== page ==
Response to this article: http://gawker.com/5928989/
Firstly, I have to say that most of the pros and cons of this article ring true to me. CrossFit is like any other fitness fad – by way of word of mouth, mainstream cultural attention (a la the CrossFit games on ESPN) and the heavily marketed sea of equipment offerings, it has slowly entered into buzzword territory, along with P90x, Insanity, Zumba, Yoga, Pilates and any other nonsense you can think of. Let’s just be clear – whatever criticism may exist about any of the aforementioned categories of exercise, the important thing to know is that we aren’t debating the merits of new fast food chain fads – this isn’t a discussion about whether Arby’s disgusting liquefied-meat-product turned pseudo-solid when provided with griddle heat Roast Beef sandwich is any better than the Bible-thumping Chick-fil-a idiots’ Chicken Sandwich. What we are talking about here is exercise – in any way, shape, or form, it is a good thing, despite any previous posts I may have written to suggest otherwise.
Now on to a response about CrossFit.
I do not suffer many of the slings and arrows that Mr. Nolan has put forth, mainly because I train privately in my coach’s garage, with my trusty workout buddy Hozz. There is no group exercise and there is no bullshit peer pressure aside from what I am able to apply to Hozz (a guy I have known for 7 years) and vice versa. This does nothing to counter his argument about cost – I have no response. It’s expensive as hell, but it’s my hobby and I can think of a lot of other hobbies that are not nearly as good for me, and are a hell of a lot more expensive.
Secondly, we have a coach who cares about us. Personal records are important, but not at the cost of form and technique. Any coach (who doesn’t care solely about producing impressive metrics on a white board) will preserve the safety and health of his students’ as paramount. As the author suggests, the most benefit gained is through measured loads and proper form. Sidenote: if anyone watched Rich Froning boom-roast everyone again at this year’s CrossFit games, you will begin to understand why form is so important. His form is outstanding – he is able to accomplish far more work with far less output than anyone else in the field, simply because he works out efficiently and properly with perfect technique. In the long run, it always pays to perfect your technique.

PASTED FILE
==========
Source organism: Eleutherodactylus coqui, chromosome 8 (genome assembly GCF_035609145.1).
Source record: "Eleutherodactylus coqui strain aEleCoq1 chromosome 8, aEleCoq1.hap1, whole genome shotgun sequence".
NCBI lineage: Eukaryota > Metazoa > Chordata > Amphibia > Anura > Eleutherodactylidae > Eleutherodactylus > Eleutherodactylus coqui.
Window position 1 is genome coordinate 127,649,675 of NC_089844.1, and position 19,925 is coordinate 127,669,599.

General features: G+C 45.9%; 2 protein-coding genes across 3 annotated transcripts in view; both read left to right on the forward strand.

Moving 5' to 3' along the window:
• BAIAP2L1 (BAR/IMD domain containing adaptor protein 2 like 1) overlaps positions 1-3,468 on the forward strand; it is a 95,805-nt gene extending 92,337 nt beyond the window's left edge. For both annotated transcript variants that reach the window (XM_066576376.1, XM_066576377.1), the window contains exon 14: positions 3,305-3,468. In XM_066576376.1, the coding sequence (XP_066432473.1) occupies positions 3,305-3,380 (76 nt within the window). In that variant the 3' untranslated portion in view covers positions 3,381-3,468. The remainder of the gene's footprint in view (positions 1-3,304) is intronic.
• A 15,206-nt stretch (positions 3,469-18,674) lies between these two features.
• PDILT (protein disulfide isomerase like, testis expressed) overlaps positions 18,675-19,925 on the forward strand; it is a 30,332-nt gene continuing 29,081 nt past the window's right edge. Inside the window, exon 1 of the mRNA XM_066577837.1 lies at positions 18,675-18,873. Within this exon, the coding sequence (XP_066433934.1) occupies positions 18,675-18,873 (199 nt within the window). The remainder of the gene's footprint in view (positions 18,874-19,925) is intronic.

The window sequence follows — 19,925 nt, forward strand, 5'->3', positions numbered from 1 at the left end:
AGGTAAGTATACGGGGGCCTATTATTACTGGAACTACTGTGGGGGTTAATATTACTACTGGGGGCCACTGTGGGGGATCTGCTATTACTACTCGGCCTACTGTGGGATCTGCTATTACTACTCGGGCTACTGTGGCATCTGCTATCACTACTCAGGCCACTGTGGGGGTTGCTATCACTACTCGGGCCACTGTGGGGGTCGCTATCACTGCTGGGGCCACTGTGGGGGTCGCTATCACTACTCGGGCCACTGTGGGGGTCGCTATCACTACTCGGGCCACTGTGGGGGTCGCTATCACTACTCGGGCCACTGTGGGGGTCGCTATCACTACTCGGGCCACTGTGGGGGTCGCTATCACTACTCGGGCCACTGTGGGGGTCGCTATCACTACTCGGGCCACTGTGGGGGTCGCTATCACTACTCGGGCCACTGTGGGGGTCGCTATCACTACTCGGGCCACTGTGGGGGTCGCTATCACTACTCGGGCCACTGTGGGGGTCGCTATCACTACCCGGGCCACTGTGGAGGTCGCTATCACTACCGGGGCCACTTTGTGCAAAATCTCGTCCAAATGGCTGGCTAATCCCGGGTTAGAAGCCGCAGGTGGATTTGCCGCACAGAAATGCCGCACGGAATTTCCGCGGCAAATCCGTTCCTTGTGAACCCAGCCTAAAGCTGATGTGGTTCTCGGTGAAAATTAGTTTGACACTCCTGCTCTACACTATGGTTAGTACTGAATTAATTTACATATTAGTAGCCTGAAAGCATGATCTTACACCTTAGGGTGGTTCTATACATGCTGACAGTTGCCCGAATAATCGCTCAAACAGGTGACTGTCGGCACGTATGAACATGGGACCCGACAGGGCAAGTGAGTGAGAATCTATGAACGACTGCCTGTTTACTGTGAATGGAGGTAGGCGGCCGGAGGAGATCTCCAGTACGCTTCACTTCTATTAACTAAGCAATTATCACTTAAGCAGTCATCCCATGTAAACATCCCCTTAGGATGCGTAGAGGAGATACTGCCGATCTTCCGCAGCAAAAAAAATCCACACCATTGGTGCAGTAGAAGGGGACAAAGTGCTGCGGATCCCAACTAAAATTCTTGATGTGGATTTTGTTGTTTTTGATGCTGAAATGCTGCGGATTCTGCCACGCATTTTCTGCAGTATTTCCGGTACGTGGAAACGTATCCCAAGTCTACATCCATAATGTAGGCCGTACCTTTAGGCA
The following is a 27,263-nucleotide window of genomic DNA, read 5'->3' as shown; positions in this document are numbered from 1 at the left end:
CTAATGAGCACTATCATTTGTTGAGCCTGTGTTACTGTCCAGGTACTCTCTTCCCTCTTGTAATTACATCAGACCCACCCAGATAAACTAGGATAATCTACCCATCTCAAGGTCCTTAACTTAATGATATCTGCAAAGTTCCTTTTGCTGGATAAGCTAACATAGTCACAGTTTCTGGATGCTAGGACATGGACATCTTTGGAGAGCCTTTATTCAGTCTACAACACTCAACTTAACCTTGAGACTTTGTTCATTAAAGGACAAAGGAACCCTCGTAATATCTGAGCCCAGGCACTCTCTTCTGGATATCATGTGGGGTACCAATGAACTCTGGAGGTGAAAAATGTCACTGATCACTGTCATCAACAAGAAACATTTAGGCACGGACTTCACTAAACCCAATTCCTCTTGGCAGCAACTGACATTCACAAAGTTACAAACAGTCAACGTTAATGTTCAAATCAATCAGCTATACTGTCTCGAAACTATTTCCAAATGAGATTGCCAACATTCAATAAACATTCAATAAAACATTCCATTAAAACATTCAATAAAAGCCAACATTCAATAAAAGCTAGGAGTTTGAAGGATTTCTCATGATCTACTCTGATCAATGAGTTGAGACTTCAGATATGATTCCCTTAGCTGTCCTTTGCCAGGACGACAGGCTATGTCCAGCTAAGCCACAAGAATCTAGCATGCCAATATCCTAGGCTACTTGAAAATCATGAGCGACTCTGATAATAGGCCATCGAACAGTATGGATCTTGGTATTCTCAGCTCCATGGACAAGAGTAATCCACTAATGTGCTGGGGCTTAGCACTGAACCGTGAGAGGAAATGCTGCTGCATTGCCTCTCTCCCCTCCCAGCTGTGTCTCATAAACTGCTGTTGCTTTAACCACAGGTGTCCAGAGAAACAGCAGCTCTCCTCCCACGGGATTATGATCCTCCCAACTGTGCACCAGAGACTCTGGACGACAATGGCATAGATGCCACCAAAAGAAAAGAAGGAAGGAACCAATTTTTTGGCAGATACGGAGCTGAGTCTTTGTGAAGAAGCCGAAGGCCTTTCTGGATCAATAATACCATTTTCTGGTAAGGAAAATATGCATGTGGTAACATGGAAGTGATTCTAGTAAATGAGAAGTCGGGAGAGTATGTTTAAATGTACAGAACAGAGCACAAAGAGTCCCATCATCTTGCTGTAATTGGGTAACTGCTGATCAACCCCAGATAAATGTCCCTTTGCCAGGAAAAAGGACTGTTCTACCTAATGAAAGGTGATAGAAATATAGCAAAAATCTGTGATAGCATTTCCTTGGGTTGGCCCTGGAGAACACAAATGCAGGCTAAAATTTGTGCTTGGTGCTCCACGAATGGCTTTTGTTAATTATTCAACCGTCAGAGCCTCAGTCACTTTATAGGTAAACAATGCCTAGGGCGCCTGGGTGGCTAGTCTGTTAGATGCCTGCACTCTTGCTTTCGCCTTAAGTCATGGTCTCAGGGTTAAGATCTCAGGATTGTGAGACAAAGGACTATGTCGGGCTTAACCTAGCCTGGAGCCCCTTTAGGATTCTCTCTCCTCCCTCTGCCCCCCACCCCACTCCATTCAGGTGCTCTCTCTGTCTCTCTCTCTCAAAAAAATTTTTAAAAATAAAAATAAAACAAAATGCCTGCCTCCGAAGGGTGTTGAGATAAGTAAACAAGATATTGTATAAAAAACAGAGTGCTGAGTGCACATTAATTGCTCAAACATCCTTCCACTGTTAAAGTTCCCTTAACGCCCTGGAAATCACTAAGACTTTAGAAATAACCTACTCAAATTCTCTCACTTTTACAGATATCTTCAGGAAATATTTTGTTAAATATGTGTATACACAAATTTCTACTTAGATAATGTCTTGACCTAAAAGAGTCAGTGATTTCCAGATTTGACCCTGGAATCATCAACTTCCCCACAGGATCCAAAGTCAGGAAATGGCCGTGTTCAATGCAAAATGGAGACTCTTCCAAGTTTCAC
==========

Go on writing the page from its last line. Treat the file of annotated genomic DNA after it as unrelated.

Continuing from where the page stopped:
Third, the assertion that it does not transfer to other sports/activities is total nonsense. Not to toot my own horn here, but never have I hit more homeruns in softball or hit a golf ball further in my life. It’s not a coincidence. Not to mention that I ran the Warrior Dash recently and totally smoked it. CrossFit may not help you “specialize” in any one particular sport, but it will make you an overall better athlete. Any person who possesses a modest level of skill in any sport can rest assured that their performance will improve after three months of CrossFit training.
Fourth, those socks are terrible. I would never wear those. They demonstrate the herd mentality of any activity (like collecting Pokemon cards or Pogs, or wearing Starter jackets) that demands that human beings must fall in line with what they perceive to be acceptable behavior amongst a crowd they want to be a part of. I’m sure there is some moronic argument about how those socks increase circulation or some shit like that. Save your money and spend it on some ice – put it in your bathtub and jump in. You will have all the circulation you need, while looking like a shriveled, shivering asshole in the privacy of your own home, rather than like a giant douche out in public. I like to tell people that I do CrossFit, because in many years of working out, it has honestly produced the best results out of anything I have attempted. But it does upset me that stupid Yuppy fads start up, that people become fanatical, and that it begins to look unapproachable or undesirable for mainstream folks. For people looking to get serious about working out and get into incredible shape, look no further. Just don’t start wearing those fucking socks.
 The deeper I get into the fitness world, the more jaded and judgmental I become…I still try to reel myself back in to understand that ultimately, it’s almost always good for us – just some stuff, more so than others.